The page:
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Personas are often used by teams when making decisions that will impact their users. While personas are not "real" people, they should reflect reality. But what about when reality isn't ideal? What happens when you discover that the range of current users, based on the people occupying high-ranking positions in IT, does not reflect the diversity we would hope to see? Do you faithfully and accurately portray reality, or paint an aspirational picture of how it should be in an inclusive world?
What is a persona?
Personas are evidence-based models used to represent a group of research participants segmented by user behavior. They are abstractions intended to display the spectrum of goals, contexts and attitudes that impact the way people interact with your product. Companies often use personas to help understand how to make the right thing and how to make the thing right. It is easier to market to or create a product for someone when you understand who they are, what they need and how they expect to meet those needs.
Designers, product managers, engineers and more use personas to understand exactly who they are creating for. When you understand the motivations and frustrations of the person using your product, you can anticipate their needs better.
How much information is too much?
Having detailed personas helps paint a picture of precisely who we are creating for. What lifestyle does our user have? What are their passions and motivations? Knowing what the user cares about can help influence how we design for them.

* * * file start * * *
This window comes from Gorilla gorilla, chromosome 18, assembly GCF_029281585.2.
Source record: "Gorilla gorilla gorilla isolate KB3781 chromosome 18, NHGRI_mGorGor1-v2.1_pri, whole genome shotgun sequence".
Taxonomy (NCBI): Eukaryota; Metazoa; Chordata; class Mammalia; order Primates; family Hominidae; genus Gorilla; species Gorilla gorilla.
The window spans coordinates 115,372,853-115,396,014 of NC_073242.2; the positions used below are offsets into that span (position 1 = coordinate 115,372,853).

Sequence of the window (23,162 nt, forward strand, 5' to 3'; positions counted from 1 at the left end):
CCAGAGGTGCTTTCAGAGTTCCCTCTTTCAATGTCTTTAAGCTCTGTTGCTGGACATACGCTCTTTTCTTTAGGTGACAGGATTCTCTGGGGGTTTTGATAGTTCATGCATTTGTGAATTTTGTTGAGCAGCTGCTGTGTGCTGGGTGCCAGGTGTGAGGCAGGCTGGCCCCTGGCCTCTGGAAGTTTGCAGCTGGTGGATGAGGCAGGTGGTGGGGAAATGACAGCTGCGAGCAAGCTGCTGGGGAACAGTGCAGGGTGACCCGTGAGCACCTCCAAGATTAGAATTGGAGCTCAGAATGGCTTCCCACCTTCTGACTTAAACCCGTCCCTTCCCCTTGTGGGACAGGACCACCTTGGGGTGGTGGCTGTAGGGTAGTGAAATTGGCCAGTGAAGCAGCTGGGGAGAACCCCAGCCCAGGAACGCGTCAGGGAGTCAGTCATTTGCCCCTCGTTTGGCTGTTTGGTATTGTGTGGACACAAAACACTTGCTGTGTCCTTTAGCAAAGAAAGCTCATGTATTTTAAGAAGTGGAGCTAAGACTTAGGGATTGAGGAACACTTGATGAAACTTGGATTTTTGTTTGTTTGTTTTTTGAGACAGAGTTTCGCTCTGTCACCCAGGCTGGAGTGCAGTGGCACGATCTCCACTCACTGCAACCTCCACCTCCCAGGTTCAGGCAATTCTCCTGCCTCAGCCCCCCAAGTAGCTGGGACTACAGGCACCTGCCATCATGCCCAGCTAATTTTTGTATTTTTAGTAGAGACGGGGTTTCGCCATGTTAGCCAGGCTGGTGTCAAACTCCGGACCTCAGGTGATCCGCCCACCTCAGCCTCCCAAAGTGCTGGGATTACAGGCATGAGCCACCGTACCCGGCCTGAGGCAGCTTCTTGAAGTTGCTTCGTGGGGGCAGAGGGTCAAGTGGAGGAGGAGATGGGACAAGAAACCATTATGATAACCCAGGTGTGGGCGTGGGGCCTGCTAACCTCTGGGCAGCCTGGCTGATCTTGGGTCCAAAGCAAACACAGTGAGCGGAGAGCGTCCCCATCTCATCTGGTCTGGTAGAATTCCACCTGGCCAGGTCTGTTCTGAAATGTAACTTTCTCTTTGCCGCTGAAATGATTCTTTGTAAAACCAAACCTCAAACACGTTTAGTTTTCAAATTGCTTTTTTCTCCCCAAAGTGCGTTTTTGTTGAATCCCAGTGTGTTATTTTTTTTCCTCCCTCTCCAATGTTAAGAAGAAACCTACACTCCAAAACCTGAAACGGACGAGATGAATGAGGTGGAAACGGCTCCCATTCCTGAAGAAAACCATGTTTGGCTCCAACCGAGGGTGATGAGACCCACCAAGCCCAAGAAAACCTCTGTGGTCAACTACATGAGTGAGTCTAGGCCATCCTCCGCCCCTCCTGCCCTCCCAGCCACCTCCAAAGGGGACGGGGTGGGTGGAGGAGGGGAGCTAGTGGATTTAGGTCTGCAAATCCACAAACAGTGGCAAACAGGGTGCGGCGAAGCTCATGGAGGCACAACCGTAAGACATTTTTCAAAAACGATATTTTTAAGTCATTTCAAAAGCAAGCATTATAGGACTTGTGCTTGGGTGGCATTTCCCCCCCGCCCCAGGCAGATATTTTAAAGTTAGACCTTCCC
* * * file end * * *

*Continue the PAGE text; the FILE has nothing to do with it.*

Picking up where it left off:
For example, let’s say you are designing a website and you know that 38% of your audience are guardians of young children. While taking care of children may not influence whether they use your product, it does impact how they use it. They might only have one hand free because the other hand is holding a sleeping baby, for example. So the website should allow the user to easily navigate with one hand. Instead of making the user type in their responses, they could have the option to select from a dropdown menu.
Although having a descriptive understanding of your audience is necessary, being too descriptive can take away from parts that are important. Why does it matter if the user likes to play pickleball in their free time when you’re designing business software? Personas should be filled with relevant goal-driven information to help make the product better for the user without inputting biases, such as behavioral drivers, product domain and use case.
At Red Hat, we strive to be inclusive and promote diversity, but how do personas play a role in achieving that mission? Do we create personas that reflect our current users, or do we create personas based on the diverse audience we hope to support?
The argument for representational personas
We need to confront who our audience is. How can we push to create a more inclusive space without acknowledging the demographics?
In 2017, GitHub surveyed 6,000 open source users and developers. By randomly selecting respondents, they found that:
95% were men, 3% were women and 1% were non-binary
16% were members of ethnic or national minorities in the country where they lived at the time of the survey
7% identified as lesbian, gay, bisexual, asexual or another minority sexual orientation
Women were more likely than men to encounter language or content that makes them feel unwelcome (25% vs. 15%) as well as stereotyping (12% vs. 2%) and unsolicited sexual advances (6% vs. 3%)
Almost 25% of the open source community read and wrote English less than "very well"